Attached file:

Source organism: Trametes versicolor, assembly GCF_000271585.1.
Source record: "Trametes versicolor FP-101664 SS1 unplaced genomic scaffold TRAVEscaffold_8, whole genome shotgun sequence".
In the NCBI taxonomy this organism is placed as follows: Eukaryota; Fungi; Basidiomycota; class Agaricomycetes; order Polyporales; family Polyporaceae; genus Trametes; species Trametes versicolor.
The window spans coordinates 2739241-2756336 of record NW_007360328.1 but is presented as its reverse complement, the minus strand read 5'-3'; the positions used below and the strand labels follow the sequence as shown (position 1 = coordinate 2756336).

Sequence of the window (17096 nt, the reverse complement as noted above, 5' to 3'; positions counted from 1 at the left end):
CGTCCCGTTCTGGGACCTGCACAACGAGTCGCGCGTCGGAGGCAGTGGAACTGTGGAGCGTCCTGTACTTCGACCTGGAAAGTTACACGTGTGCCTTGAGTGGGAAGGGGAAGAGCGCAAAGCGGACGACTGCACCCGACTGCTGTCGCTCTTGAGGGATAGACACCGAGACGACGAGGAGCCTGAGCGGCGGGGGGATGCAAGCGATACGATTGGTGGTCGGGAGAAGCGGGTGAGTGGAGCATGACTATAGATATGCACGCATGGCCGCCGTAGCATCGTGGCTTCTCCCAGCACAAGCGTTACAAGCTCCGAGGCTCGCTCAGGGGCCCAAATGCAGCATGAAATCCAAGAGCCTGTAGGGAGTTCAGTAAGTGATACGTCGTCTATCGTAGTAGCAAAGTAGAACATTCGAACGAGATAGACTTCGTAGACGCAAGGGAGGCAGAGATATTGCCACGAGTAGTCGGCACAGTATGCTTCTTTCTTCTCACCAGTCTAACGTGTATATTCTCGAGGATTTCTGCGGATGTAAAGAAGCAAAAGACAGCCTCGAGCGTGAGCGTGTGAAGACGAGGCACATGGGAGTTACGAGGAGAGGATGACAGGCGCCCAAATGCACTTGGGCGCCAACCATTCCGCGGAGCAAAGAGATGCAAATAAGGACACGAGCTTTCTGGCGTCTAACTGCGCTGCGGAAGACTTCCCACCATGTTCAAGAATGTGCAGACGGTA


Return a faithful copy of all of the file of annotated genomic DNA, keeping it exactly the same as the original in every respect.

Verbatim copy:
Source organism: Trametes versicolor, assembly GCF_000271585.1.
Source record: "Trametes versicolor FP-101664 SS1 unplaced genomic scaffold TRAVEscaffold_8, whole genome shotgun sequence".
In the NCBI taxonomy this organism is placed as follows: Eukaryota; Fungi; Basidiomycota; class Agaricomycetes; order Polyporales; family Polyporaceae; genus Trametes; species Trametes versicolor.
The window spans coordinates 2739241-2756336 of record NW_007360328.1 but is presented as its reverse complement, the minus strand read 5'-3'; the positions used below and the strand labels follow the sequence as shown (position 1 = coordinate 2756336).

Sequence of the window (17096 nt, the reverse complement as noted above, 5' to 3'; positions counted from 1 at the left end):
CGTCCCGTTCTGGGACCTGCACAACGAGTCGCGCGTCGGAGGCAGTGGAACTGTGGAGCGTCCTGTACTTCGACCTGGAAAGTTACACGTGTGCCTTGAGTGGGAAGGGGAAGAGCGCAAAGCGGACGACTGCACCCGACTGCTGTCGCTCTTGAGGGATAGACACCGAGACGACGAGGAGCCTGAGCGGCGGGGGGATGCAAGCGATACGATTGGTGGTCGGGAGAAGCGGGTGAGTGGAGCATGACTATAGATATGCACGCATGGCCGCCGTAGCATCGTGGCTTCTCCCAGCACAAGCGTTACAAGCTCCGAGGCTCGCTCAGGGGCCCAAATGCAGCATGAAATCCAAGAGCCTGTAGGGAGTTCAGTAAGTGATACGTCGTCTATCGTAGTAGCAAAGTAGAACATTCGAACGAGATAGACTTCGTAGACGCAAGGGAGGCAGAGATATTGCCACGAGTAGTCGGCACAGTATGCTTCTTTCTTCTCACCAGTCTAACGTGTATATTCTCGAGGATTTCTGCGGATGTAAAGAAGCAAAAGACAGCCTCGAGCGTGAGCGTGTGAAGACGAGGCACATGGGAGTTACGAGGAGAGGATGACAGGCGCCCAAATGCACTTGGGCGCCAACCATTCCGCGGAGCAAAGAGATGCAAATAAGGACACGAGCTTTCTGGCGTCTAACTGCGCTGCGGAAGACTTCCCACCATGTTCAAGAATGTGCAGACGGTA